The Senate Intelligence Committee voted in favor of John Brennan's nomination to be CIA director, 12-3, after it was announced that the committee finally got more access to the White House's legal memos about drone attacks. The Obama administration has so far resisted all calls to share their confidential legal arguments that were used to justify the targeted killings of Americans in terrorist operations, apart from two non-classified memos summarizing their contents. However, after many loud complaints from both Democrats and Republicans, including threats to hold up the nomination, the White House has agreed to let committee members and one staff member read the papers. The legal memos spell out the administration's requirements and scenarios for killing certain American citizens without trial.
After approval by the committee — the "no" votes apparently include Sen. Tom Coburn, and not Marco Rubio — a full Senate vote is expected on Thursday, with Senate Majority Leader Harry Reid calling for a vote by the end of the week while saying that "Republicans again and again interject politics into the confirmation process." For now, though, it looks like there won't be a filibuster. There are also still complaints from Senators Lindsey Graham and John McCain about wanting to know what the White House knows about Benghazi, but the administration has already offered to provide more info on that in exchange for a vote — and it looks like some emails have already been shared on that front.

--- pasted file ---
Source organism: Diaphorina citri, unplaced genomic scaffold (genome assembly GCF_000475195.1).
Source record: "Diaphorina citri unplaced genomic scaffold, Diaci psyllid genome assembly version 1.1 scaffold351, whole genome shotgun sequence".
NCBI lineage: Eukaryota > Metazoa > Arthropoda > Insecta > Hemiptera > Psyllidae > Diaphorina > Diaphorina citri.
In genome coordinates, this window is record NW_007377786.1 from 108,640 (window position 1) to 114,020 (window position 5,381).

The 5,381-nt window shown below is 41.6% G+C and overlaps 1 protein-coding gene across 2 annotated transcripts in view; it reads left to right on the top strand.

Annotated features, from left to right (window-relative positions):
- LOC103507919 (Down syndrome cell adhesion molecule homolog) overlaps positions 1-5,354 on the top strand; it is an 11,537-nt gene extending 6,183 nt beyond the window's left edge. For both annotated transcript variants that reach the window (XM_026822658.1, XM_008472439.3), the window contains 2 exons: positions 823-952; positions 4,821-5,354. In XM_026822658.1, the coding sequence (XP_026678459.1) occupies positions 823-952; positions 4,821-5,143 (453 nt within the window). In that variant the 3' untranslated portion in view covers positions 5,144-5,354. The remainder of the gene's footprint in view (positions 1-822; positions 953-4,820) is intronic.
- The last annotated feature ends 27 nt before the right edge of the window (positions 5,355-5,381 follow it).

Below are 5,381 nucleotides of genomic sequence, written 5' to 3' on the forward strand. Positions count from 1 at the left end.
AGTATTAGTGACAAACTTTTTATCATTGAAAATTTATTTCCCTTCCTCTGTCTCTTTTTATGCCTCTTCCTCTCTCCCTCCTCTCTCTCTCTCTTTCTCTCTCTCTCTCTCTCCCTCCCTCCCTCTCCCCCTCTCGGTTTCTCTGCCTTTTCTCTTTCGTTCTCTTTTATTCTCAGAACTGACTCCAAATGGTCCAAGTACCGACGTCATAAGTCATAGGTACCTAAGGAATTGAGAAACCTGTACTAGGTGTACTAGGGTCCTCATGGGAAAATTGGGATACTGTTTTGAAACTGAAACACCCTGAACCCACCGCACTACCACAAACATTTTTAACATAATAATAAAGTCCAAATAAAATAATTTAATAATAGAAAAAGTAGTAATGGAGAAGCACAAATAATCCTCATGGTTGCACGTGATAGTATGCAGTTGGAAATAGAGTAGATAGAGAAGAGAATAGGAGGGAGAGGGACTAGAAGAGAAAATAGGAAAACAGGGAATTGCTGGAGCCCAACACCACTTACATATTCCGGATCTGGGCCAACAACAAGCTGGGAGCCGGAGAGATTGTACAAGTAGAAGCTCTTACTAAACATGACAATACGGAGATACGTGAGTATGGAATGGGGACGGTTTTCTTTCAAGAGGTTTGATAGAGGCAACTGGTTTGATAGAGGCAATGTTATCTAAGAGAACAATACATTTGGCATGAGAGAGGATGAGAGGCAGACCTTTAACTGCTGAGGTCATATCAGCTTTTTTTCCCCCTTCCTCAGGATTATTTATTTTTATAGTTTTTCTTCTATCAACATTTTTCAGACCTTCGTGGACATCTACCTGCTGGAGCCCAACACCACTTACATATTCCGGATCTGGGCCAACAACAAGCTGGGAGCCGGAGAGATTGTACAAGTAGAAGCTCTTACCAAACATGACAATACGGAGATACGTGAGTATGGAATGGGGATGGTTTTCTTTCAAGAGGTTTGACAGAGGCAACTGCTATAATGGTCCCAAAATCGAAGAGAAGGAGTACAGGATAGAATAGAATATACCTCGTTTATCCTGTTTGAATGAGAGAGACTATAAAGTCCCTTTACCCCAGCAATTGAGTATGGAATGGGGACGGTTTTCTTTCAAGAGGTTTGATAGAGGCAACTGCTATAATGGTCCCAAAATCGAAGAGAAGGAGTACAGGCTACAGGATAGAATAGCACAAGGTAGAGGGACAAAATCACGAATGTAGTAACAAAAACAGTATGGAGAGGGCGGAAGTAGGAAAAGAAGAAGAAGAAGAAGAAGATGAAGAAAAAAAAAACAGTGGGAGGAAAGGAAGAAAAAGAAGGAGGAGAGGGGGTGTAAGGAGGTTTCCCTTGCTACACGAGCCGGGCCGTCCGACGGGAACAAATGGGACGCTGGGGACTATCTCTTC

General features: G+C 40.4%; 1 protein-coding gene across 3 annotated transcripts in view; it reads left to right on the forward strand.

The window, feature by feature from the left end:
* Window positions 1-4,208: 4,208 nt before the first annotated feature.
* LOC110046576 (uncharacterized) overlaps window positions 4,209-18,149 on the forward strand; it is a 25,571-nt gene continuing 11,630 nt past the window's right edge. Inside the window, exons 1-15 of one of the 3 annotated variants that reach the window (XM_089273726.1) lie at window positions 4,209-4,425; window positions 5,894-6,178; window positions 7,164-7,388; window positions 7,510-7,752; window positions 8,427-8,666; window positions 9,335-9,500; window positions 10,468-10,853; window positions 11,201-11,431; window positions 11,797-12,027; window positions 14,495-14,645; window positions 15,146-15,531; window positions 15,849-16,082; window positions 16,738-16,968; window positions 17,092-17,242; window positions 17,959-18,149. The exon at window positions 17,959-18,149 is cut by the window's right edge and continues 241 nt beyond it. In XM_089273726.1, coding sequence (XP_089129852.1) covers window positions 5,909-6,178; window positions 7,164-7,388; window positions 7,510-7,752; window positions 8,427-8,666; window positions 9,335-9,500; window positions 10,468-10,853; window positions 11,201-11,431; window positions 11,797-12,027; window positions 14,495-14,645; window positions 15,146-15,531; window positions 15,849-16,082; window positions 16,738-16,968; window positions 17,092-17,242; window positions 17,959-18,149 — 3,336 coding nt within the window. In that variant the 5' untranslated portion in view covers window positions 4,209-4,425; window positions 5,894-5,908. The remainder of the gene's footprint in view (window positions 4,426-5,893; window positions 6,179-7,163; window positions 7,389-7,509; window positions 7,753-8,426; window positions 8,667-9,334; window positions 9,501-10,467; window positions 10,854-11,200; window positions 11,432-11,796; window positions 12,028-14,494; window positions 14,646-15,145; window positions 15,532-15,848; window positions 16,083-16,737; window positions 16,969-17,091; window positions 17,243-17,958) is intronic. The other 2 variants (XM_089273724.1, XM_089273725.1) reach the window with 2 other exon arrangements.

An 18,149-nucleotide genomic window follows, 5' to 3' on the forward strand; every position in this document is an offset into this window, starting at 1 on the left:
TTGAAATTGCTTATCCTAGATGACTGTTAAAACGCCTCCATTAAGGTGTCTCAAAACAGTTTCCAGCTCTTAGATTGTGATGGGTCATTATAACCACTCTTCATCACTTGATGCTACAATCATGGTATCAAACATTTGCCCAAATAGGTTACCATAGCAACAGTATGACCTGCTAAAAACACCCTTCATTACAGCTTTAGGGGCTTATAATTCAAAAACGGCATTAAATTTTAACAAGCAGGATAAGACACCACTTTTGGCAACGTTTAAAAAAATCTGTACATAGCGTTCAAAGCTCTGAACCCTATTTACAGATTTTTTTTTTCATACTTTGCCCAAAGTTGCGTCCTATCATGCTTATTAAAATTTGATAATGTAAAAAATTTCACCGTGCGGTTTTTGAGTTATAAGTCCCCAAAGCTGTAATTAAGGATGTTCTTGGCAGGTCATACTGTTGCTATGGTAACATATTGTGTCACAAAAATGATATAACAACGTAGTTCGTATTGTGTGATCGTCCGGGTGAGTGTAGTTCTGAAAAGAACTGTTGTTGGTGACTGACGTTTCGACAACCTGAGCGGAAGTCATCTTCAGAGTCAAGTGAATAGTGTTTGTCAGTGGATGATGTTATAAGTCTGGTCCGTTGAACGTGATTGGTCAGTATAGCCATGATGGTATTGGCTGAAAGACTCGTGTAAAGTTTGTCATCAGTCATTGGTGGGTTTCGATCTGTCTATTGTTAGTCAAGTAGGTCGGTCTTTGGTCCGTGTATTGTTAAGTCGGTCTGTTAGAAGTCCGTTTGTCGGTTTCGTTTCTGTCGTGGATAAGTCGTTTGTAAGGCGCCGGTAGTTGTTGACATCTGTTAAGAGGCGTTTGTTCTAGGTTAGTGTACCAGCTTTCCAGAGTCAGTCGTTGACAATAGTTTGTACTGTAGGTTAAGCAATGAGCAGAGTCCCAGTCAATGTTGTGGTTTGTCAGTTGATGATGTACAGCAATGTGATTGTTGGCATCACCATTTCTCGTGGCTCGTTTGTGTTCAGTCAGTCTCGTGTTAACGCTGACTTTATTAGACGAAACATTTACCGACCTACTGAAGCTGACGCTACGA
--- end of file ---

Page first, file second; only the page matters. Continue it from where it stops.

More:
Intelligence committee Senators Ron Wyden, Mark Udall, and Susan Collins (who says she received a call from President Obama about Brennan) applauded today's move and announced they would now support Brennan's nomination, adding in a statement: "We believe that this sets an important precedent for applying our American system of checks and balances to the challenges of 21st century warfare."
This article is from the archive of our partner The Wire.
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